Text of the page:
BRIEF DESCRIPTION OF THE DRAWINGS Embodiments of the invention will be hereinafter described in greater detail by reference to the drawings, inwhich:
FIG. 1 is a diagrammatic cross sectional view of a rectangular component having a facing of plastics sheet material;
FIG. 2 is a diagrammatic cross sectional view of a triangular component faced with plastics sheet material;
FIG. 3 is a diagrammatic cross sectional view of a generally rectangular component, one of the longitudinal edges being rounded, and faced with plastics sheet material;
FIG. 4 is a diagrammatic cross sectional fragment of a door panel faced with plastics sheet material;
FIG. 5 is a diagrammatic cross sectional fragment of a door panel faced with plastics sheet material with the free edges overlapped similar to that of FIG. 2;
FIG. 6 is a diagrammatic cross sectional fragment of an unrabbeted door panel faced with plastics sheet material;
FIG. 7 is a diagrammatic cross sectional fragment of a door panel similar to FIG. 6 in which the free ends of the facing sheet enter a recess at one corner.
FIG. 8 is a diagrammatic cross sectional fragment of a door panel faced with plastics sheet material, the free ends of which are disposed similar to FIG. 2;
FIG. 9 is a diagrammatic side view showing a rabbeted door having plastics sheet material applied to opposite faces as it is fed to a machine;
FIG. 10 is a diagrammatic fragmentary view similar to FIG. 9, but showing the manner of cutting off a portion of the facing material;
FIG. 11 is a diagrammatic fragmentary side elevation showing a disc cutter cutting a recess in a door panel for reception of the edge portions of the facing material;
FIG. 12 is a diagrammatic fragmentary end view of the structure shown in FIG. 11;
FIG. 13 is a view similar to FIG. 11, but showing additionally a nozzle behind the suction tube for feeding glue to the recess;
FIG. 14 is a view similar to FIG. 12, but with addition of the glue dispensing nozzle;
FIG. 15 is a diagrammatic fragmentary end view of a door panel faced with plastics sheet material and showing particularly heaters or radiators;
FIG. 16 is a sectional view of a door panel showing the disposition of the plastics sheet facing material after being adhered to opposite sides of the panel;
FIG. 17 is a diagrammatic sectional view showing the flexible tube device for pressing the facing material on the corner portions of the door panel;
FIG. 18 is a fragmentary sectional view of a device for applying the facing material to the rabbeted portion of a door panel;
FIG. 19 is a view similar to FIG. 18, but showing the blade in advanced position for positioning the facing material in the recess;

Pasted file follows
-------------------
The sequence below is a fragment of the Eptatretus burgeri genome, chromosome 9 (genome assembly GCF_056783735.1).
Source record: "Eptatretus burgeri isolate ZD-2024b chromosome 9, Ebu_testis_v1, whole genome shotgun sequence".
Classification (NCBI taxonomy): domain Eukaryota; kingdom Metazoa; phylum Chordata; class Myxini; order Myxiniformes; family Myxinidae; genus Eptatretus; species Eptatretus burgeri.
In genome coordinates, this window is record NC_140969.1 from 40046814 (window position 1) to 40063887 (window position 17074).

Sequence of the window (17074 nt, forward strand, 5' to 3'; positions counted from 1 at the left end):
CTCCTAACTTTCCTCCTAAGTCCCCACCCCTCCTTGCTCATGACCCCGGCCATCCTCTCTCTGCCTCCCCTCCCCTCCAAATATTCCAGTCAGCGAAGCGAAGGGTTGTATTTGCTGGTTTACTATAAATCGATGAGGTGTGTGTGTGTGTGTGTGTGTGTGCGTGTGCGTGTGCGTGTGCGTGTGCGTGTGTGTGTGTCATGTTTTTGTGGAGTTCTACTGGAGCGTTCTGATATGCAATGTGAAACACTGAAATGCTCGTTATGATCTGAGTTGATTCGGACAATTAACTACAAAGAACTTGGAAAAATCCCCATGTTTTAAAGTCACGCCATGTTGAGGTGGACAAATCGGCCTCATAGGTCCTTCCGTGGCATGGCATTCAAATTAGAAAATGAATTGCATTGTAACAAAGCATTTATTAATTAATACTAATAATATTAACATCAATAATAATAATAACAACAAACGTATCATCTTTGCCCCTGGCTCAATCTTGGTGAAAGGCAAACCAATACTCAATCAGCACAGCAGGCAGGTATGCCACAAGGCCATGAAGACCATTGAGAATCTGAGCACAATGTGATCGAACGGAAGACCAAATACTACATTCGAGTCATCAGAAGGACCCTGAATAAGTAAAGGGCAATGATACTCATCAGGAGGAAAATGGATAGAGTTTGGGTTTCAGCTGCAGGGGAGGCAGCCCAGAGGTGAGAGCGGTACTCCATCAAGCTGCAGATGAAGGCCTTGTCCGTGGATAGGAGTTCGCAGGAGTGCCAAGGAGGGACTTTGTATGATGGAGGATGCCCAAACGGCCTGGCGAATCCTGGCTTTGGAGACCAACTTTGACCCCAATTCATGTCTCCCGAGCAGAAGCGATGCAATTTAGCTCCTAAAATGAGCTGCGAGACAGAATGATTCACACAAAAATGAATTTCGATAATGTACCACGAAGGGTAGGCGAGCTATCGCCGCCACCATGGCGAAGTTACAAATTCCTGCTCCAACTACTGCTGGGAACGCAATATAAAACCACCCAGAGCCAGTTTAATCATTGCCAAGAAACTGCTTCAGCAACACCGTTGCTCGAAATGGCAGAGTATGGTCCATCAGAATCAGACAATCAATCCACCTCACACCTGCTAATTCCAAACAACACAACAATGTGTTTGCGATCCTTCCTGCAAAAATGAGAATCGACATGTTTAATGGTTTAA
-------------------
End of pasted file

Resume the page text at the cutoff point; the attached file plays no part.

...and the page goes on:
FIG. 20 is a cross section of the machine taken perpendicularly to the longitudinal direction of the projecting margin of plastics sheet material which is wrapped around the edges and applied to the work in the machine;
FIG. 21 is a diagrammatic elevational view of the bearer or mounting for the hold-down device;
FIG. 22 is a view similar to FIG. 21, but showing the bearer or mounting in tilted position;
FIG. 23 is a sectional view substantially on the line III-III of FIG. 21;
FIG. 24 is a diagrammatic fragmentary elevation showing the arrangement of certain rollers with respect to the vertical guide member which they engage;
FIG. 25 is a practical embodiment of the guide means on the bearer, the stationary guide member itself being omitted;
FIG. 26 is a perspective general view of the machine; and
FIG. 27 is a schematic representation of the flexible tube presses.
FIG. 1 is a cross section of a component 1 consisting of wood or a wood product. The cross section of the component is rectangular. Three of its sides 2, 3 and 4 are faced with a plastics sheet material which is wrapped around the edges of the remaining side 5 but leaves part of this side exposed. The longitudinal edges '6 and 7 of the plastics sheet material which is generally indicated by reference numeral 8, are each inserted into a slot-shaped recess 9 which runs parallel to the longitudinal edges 6 and 7. The two recesses are identical.
In cross section, as shown in the drawing, the length of each recess is substantially equal to the length of the marginal portion of the edge 6 which is received into the same. In a vertical section normal to the plane of the paper in FIG. 1 the depth of the recess is equal to the width of a marginal portion along the edge 6. In other words, the size of the sheet must exceed the area of the surface of the body 1 it is intended to cover by the width of this marginal portion 6 in the recess 9.
In the embodiment according to FIG. 1 the size of the sheet exceeds the peripheral length of the covered area by exactly twice the width of this marginal portion 10, since the two slot-shaped recesses 6 and 7 are of identical depth.
The embodiment in FIG. 2 differs from that in FIG. 1 substantially in that the illustrated component '11 is of triangular section with rounded edges. The depth of the slot-shaped recess 12 is in accordance with the above-described principle, excepting that the two edges 13 and 14 of the plastics sheet 15 and the marginal portion adjacent thereto are both inserted into the same recess 12. For this purpose the width of sheet material extending from the edge at 13 must be kinked to form an offset which is insertable into the recess 12, as indicated at 16.
The embodiment according to FIG. 3 is again substantially similar to that in FIG. 1 and the same reference numerals are therefore used to identify corresponding parts. The only difference is that one of the longitudinal edges of the shaped body, namely that marked 17, is rounded.